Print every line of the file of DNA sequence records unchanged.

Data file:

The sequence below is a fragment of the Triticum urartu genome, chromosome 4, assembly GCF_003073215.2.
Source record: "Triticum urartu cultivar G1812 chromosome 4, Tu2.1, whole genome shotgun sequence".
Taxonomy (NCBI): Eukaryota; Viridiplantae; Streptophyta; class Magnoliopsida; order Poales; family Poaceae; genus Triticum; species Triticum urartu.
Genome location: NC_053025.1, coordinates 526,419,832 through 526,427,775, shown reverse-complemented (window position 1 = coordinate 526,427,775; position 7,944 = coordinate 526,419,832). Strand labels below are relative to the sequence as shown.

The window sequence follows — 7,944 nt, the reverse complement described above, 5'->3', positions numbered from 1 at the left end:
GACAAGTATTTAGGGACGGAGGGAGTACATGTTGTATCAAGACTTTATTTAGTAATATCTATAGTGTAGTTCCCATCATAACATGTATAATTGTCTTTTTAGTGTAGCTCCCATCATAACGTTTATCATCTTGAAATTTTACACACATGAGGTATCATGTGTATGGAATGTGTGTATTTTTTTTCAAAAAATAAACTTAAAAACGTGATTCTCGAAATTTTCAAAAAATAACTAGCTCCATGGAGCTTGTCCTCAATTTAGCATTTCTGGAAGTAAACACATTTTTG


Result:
The sequence below is a fragment of the Triticum urartu genome, chromosome 4, assembly GCF_003073215.2.
Source record: "Triticum urartu cultivar G1812 chromosome 4, Tu2.1, whole genome shotgun sequence".
Taxonomy (NCBI): Eukaryota; Viridiplantae; Streptophyta; class Magnoliopsida; order Poales; family Poaceae; genus Triticum; species Triticum urartu.
Genome location: NC_053025.1, coordinates 526,419,832 through 526,427,775, shown reverse-complemented (window position 1 = coordinate 526,427,775; position 7,944 = coordinate 526,419,832). Strand labels below are relative to the sequence as shown.

The window sequence follows — 7,944 nt, the reverse complement described above, 5'->3', positions numbered from 1 at the left end:
GACAAGTATTTAGGGACGGAGGGAGTACATGTTGTATCAAGACTTTATTTAGTAATATCTATAGTGTAGTTCCCATCATAACATGTATAATTGTCTTTTTAGTGTAGCTCCCATCATAACGTTTATCATCTTGAAATTTTACACACATGAGGTATCATGTGTATGGAATGTGTGTATTTTTTTTCAAAAAATAAACTTAAAAACGTGATTCTCGAAATTTTCAAAAAATAACTAGCTCCATGGAGCTTGTCCTCAATTTAGCATTTCTGGAAGTAAACACATTTTTG